In 1986, Stand By Me set the standards for coming-of-age films with linear storytelling and strong acting. The Kings of Summer sticks with these standards with a fast-paced story that flies through our minds, while leaving traces of memory behind. The film is straight-forward when it comes to content, but bends our minds with the reality behind it. I find it really odd that the film is rated R because I wish kids and adults could watch it together. Families should enjoy this film with each other reflecting upon their own relationships. Nick Robinson (Jurassic World) as Joe and Nick Offerman (Parks and Recreation) as Frank grant us an opportunity to witness the stereotypical high-school home life. There is a montage in the film which includes scenes of Joe and Frank as they appear to be doing similar but slightly tweaked actions. Although they cannot get along at home, they still have a connection when they are away from each other.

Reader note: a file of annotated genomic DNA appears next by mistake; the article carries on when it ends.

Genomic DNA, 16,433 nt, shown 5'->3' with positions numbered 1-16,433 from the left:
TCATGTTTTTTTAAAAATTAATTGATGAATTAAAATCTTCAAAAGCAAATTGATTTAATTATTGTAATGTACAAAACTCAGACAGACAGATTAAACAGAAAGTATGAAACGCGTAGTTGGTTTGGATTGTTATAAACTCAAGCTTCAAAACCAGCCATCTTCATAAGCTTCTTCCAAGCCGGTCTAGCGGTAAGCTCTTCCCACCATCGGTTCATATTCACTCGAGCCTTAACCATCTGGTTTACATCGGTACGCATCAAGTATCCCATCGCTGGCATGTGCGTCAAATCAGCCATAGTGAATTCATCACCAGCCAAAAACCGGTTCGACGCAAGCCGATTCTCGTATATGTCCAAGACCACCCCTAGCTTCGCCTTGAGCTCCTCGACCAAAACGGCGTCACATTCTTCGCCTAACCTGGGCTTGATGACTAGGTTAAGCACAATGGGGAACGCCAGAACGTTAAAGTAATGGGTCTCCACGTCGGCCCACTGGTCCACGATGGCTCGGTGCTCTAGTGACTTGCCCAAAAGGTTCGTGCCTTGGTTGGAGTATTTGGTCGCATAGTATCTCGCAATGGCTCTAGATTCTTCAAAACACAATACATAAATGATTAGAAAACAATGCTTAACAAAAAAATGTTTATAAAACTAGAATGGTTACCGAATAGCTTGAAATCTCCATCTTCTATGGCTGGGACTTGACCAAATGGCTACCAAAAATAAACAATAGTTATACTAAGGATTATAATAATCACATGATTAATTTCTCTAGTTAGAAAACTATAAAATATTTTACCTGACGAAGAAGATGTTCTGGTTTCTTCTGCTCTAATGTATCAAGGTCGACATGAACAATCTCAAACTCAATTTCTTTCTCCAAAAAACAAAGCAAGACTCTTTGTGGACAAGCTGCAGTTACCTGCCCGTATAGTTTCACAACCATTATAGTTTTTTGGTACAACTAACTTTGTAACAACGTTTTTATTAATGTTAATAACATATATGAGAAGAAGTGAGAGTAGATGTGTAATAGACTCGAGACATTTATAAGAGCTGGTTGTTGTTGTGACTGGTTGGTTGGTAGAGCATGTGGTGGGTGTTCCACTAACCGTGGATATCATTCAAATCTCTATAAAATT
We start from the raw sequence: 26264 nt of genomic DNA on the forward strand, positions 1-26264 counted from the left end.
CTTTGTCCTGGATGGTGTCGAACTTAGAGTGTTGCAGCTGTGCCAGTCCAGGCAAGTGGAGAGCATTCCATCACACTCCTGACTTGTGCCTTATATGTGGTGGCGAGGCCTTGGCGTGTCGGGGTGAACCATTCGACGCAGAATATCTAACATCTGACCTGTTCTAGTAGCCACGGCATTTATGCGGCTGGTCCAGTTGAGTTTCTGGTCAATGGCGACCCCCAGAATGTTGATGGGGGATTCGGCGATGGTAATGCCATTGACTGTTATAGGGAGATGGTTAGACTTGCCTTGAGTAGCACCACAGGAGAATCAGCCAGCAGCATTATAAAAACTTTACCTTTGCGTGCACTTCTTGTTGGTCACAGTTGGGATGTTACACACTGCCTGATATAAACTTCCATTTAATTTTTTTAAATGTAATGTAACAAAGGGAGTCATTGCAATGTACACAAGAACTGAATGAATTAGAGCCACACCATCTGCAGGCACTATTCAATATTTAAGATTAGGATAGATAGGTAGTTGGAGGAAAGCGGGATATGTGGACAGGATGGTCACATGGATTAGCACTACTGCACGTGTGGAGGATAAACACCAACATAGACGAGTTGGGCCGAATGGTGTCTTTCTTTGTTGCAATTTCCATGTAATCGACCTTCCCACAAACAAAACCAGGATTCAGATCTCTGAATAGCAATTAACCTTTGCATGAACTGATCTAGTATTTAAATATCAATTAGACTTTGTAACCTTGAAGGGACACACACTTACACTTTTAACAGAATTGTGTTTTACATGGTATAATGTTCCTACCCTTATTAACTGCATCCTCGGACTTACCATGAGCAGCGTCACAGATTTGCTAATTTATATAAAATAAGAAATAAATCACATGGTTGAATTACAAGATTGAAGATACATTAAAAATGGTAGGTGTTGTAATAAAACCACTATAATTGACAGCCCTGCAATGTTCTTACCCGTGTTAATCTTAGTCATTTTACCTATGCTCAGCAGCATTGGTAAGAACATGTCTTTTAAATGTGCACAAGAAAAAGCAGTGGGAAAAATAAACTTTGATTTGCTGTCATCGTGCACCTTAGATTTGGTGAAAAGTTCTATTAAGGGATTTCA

Another great way to enjoy this film is among friends. Most of the time, Joe is creating a sort of paradise in the woods away from his biological family. Gabriel Basso (Super 8) and Moises Arias (Ender's Game) are nice choices for supporting actors. As Patrick, Basso provides a conflict for Joe to overcome towards the end of the film. As Biaggio, Arias provides hilarious comic relief in the film. I would love to see a spinoff feature film with Biaggio because his comedic delivery is so good. I have to admit that this was one of the first films that introduced me to the indie scene. And because of that, I have a lot to owe to Jordan Vogt-Roberts (Kong: Skull Island).
The Bottom Line: This is the best coming-of-age film since Stand By Me!
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